Lexical tonal effects in code-switching: A comparative study of Cantonese, Mandarin, and Vietnamese switching with English

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Abstract

Aims and objectives: Previous research has revealed much about the syntactic and social variables conditioning code-switching (i.e., the alternation between two or more languages in a discourse or utterance); however, little is known about the phonological effects. Our work explores this area by asking two main questions: (1) Does lexical tone affect code-switching between a tonal language and a non-tonal language? and (2) Is this effect (or lack thereof) observable cross-linguistically? Methodology: We examine natural code-switching production between Cantonese and English, Mandarin and English, and Vietnamese and English. We use a semi-automatic natural-language processing method to process and extract relevant variables, including tonal categories at switch points. Data and analysis: Data include transcribed natural speech from three bilingual corpora: the HLVC corpus (Cantonese/English, 25 speakers), the SEAME corpus (Mandarin/English, 20 speakers), and the CanVEC corpus (Vietnamese/English, 45 speakers). We use logistic mixed-effects models to examine tonal effects, taking into account other factors such as frequency and grammatical category. Findings/conclusion: We found a robust tonal effect in Cantonese/English, a less robust effect in Mandarin/English, and no effect in Vietnamese/English. This indicates there is a tonal effect in code-switching between a tonal and a non-tonal language, but this effect is language-dependent. We also found a specific T3 ‘step-up’ pattern at Cantonese-English switch points and offered some possible phonological explanations. Originality: This is the first study that systematically investigates tonal effects in code-switching across different language pairs, using comparable data and methods. Our finding of a Cantonese-English T3 ‘step-up’ pattern is also a novel discovery that hitherto has not been documented. Significance/implications: Theoretically, our findings support Clyne’s ‘facilitation theory’ in code-switching at a prosodic level. Empirically, we nevertheless emphasised the complexity of different prosodic features and social variables in play, thereby rejecting the idea of ‘predicting’ code-switching solely based on linguistic factors.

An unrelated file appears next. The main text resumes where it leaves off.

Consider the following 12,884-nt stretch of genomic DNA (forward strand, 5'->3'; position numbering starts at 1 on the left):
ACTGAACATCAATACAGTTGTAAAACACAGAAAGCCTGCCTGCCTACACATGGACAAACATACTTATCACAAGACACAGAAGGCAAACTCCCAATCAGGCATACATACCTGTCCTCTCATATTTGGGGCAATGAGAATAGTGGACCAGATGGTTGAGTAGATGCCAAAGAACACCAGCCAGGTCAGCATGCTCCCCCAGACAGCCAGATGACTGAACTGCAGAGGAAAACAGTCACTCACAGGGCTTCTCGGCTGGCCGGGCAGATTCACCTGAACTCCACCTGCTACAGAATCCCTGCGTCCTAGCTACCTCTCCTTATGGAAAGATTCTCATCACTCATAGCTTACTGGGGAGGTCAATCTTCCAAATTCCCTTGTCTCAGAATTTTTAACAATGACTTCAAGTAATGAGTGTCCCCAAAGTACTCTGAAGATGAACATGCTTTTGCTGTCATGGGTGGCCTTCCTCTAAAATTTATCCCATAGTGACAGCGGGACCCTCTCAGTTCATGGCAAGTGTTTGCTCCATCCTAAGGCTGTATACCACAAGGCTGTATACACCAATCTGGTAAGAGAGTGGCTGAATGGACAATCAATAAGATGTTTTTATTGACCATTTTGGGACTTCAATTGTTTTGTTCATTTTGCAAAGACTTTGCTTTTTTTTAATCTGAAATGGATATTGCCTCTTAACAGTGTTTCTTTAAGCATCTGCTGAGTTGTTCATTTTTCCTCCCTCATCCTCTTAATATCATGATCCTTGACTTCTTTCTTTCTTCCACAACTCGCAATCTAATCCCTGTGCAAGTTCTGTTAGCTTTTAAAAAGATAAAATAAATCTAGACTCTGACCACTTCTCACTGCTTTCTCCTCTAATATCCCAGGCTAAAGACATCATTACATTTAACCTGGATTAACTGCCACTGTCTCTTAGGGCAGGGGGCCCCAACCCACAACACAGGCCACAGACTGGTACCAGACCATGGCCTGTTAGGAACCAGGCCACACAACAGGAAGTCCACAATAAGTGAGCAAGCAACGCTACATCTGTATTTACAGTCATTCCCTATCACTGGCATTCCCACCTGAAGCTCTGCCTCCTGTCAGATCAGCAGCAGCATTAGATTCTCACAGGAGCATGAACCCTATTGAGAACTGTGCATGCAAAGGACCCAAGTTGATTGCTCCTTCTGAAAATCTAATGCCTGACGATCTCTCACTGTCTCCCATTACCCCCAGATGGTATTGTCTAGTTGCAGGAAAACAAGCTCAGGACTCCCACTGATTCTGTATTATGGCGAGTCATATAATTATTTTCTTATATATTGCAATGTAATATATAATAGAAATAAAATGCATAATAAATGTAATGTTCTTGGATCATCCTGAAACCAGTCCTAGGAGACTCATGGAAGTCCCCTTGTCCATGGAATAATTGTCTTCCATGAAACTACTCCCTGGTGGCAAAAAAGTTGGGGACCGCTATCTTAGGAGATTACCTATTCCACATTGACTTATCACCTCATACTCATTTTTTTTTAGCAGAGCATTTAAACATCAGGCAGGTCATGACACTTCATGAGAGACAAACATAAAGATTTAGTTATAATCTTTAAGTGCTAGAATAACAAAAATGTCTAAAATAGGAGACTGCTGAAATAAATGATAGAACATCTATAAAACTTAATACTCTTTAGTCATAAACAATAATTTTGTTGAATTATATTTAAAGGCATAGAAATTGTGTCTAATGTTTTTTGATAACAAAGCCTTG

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APA

Li, K. K., Nguyen, L., Bryant, C., & Yoo, K. (2023). Lexical tonal effects in code-switching: A comparative study of Cantonese, Mandarin, and Vietnamese switching with English. International Journal of Bilingualism. https://doi.org/10.1177/13670069231181508

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